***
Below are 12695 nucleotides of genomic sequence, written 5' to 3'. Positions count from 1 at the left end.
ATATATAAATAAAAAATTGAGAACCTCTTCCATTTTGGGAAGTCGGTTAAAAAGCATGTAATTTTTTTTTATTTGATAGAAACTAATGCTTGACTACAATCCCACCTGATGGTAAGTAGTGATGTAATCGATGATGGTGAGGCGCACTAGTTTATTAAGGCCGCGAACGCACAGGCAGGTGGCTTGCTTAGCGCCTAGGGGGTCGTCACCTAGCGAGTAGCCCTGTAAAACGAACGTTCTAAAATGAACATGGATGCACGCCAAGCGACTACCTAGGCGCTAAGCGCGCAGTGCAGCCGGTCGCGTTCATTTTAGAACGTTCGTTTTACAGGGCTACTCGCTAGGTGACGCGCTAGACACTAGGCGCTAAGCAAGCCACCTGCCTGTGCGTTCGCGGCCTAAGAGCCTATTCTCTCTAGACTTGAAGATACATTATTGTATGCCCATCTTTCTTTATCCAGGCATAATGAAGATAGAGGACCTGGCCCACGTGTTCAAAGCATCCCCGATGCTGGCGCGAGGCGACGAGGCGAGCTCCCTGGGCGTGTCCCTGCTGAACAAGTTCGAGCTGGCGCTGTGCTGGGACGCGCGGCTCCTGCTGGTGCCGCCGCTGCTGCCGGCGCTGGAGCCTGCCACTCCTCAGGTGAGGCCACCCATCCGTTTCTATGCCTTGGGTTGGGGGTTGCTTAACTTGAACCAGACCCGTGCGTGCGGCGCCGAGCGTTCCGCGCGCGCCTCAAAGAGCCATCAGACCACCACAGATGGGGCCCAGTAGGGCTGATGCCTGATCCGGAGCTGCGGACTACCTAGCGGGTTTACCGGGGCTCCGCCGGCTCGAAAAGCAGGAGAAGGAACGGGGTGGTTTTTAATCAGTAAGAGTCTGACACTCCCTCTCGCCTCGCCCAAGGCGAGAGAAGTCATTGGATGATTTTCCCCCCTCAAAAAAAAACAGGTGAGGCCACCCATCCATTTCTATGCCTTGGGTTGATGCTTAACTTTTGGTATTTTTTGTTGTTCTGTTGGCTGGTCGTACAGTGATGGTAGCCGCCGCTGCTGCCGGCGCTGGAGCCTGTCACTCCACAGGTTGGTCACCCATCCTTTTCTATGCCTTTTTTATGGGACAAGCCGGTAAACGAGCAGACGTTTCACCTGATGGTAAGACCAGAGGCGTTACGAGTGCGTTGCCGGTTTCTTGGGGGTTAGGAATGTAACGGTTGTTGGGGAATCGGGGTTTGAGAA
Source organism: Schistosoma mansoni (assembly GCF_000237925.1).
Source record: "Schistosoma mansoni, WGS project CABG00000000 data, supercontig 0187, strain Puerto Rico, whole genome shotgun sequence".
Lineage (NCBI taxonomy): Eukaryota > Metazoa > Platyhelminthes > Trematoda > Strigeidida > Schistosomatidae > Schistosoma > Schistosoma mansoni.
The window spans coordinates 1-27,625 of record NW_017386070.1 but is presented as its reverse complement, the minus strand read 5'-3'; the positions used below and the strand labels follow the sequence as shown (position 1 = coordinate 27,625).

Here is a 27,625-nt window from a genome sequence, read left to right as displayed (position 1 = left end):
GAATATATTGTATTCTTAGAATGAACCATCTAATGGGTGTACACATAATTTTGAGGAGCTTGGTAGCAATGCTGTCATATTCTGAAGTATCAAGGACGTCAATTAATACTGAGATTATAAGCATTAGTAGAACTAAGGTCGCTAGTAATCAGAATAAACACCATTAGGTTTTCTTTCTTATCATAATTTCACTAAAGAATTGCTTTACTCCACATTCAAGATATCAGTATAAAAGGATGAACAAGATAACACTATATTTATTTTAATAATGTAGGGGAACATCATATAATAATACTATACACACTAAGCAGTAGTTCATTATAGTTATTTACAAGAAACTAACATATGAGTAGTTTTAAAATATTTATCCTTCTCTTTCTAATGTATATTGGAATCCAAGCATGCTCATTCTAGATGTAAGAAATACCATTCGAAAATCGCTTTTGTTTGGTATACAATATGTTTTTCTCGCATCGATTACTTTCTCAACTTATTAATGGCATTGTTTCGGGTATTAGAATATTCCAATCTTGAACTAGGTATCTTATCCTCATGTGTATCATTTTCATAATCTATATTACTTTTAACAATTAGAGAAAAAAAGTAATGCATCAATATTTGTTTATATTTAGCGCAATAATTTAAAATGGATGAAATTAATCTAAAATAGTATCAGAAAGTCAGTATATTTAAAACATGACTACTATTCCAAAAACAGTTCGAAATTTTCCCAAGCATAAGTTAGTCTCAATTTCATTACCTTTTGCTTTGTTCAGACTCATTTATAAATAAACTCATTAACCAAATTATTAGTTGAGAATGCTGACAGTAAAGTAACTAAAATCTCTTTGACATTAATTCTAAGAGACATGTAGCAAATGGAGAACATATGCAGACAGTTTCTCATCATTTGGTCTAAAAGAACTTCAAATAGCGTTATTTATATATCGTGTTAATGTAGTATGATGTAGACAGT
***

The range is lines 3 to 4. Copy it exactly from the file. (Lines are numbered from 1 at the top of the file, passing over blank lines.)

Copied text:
Source organism: Schistosoma mansoni (assembly GCF_000237925.1).
Source record: "Schistosoma mansoni, WGS project CABG00000000 data, supercontig 0187, strain Puerto Rico, whole genome shotgun sequence".